All of this is thanks to a change of cultural approach also on the part of entrepreneurs, who have basically understood two things: that the integration of digital solutions within production processes is an essential need and that it must be done according to precise and consistent investment strategies over the short term.
After all, there are no alternatives: either you adapt to the rules of a constantly evolving market, or you end up being pushed to the margins and finally disappear.
A two-speed transformation
Despite the positive data reported above, it should be noted that not all companies in Italy have achieved digital transformation. The highest level of digitalization, in fact, is recorded in large companies, which can count on a solid organizational structure and available resources for investment. On the contrary, small companies show more than a few uncertainties.
This is reported in the aforementioned Assintel report, which found that “Emerging technologies are worth 18 billion with double-digit growth rates, but it is also necessary to hook small businesses and the Public Administration.” It turns out, that as many as 30% of small Italian companies have not yet implemented or even planned a digital transformation strategy. In addition, three out of five companies are still in the early stages of digitization, despite the fact that it is essential for competing in the marketplace.
This gap is also felt at a geographical level: if the situation is positive between companies in the North East and North West, in particular in Trentino Alto-Adige, the South is still behind, where 70% of companies are at the earliest stages of this transformation.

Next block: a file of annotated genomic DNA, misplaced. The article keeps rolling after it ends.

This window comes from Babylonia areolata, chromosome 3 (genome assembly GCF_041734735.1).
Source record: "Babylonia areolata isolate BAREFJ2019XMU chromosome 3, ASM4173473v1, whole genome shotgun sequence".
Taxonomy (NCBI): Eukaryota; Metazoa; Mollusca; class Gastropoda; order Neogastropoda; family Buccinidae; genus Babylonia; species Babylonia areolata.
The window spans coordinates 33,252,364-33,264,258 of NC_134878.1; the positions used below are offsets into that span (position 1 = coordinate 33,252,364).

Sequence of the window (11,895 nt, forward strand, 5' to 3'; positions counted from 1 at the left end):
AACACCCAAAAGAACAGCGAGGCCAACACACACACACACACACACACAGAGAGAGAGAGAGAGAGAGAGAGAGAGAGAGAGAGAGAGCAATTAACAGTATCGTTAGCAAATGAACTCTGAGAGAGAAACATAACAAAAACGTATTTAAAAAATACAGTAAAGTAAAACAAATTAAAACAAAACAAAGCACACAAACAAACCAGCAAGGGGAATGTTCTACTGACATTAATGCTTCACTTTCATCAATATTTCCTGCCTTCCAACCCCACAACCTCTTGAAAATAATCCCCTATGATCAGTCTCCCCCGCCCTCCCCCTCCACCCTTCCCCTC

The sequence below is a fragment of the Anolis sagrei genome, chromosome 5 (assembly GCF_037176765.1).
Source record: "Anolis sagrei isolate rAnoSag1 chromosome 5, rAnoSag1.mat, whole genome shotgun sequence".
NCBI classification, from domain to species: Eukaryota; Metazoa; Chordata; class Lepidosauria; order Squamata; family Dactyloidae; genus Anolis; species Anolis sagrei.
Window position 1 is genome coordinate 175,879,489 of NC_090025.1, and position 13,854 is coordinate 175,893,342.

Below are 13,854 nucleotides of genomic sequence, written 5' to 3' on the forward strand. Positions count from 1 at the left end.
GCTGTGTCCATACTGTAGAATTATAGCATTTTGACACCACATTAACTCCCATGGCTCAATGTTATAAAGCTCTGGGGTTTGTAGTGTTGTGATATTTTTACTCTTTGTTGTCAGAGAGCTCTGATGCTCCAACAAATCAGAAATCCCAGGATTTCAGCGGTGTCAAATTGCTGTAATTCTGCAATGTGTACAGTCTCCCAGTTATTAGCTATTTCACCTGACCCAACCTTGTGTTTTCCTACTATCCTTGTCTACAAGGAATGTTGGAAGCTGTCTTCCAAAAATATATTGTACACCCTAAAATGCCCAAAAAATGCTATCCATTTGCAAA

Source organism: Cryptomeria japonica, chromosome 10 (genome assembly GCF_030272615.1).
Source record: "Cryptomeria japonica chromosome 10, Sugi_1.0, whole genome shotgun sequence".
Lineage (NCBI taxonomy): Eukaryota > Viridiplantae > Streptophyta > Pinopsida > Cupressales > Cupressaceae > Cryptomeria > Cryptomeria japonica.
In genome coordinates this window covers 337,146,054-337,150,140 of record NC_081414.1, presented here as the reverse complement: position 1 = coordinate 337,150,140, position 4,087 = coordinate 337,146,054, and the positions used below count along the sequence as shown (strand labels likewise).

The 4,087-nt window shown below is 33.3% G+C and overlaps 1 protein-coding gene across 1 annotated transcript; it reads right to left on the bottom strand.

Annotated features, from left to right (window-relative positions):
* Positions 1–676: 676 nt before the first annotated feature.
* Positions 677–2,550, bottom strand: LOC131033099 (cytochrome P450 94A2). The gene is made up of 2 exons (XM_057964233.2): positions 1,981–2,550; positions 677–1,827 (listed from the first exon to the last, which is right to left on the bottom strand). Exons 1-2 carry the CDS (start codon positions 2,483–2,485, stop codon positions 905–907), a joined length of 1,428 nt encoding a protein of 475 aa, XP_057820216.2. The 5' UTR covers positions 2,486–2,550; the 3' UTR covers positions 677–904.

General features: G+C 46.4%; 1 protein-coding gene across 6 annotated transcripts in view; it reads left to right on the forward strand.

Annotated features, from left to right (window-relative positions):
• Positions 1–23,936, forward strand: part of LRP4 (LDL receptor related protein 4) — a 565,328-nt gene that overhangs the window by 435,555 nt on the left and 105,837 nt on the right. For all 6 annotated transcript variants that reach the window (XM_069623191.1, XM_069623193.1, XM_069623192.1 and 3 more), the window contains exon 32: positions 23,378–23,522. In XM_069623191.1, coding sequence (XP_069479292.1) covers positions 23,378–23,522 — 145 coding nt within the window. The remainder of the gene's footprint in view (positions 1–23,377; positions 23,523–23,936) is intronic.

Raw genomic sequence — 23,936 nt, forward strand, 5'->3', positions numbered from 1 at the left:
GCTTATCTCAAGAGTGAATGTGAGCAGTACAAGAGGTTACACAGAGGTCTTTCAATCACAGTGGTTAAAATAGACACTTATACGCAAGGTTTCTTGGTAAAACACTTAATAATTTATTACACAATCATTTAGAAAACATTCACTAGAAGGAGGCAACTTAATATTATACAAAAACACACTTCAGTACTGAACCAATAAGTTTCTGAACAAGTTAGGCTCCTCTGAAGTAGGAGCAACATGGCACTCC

What are the reasons for this delay?
One reason that slows down the digital transformation of some Italian companies (and consequently of Italy) is the obsolescence of some production processes.
According to a study by PWC, 42% of companies involved are well aware of the opportunities offered by digital technologies but do not know how to implement them in their internal mechanisms and therefore prefer not to change them. In addition, there is a certain residual scepticism about digital solutions, especially regarding security and privacy issues.
Directly linked to this is another obstacle, perhaps the most important: the lack of digital skills necessary to implement a real digital transformation. For this reason, in the next three years, Italian companies expect to recruit very specific and qualified professionals, such as digital marketing specialists, data analysts, and digital officers. However, while very sought after, such professionals are in short supply on the Italian labour market and this makes them very difficult to find and, consequently, very expensive to hire.
One solution might be to train staff, but this takes time and is often overlooked by companies. This is confirmed by Il Sole 24 Ore, which reports that only 41% of Italian companies carry out ad hoc training programs.
Not only the companies, but the entire country system must be able to create a digital education program that involves the entire population and not just the production area, so as to allow Italy to keep pace with other European countries.
While waiting for the labor market to adapt to the demand of companies and for training to be implemented, companies that want to fully implement their digital transformation must choose partners who can help guide them through all the phases of digitization, offering them the best possible solutions.
In this way, it will be possible to respond adequately to the challenges posed by the market, satisfying the expectations of consumers, who will have to deal with a company capable of putting them at the center of a customer experience suited to the new trends of use and consumption.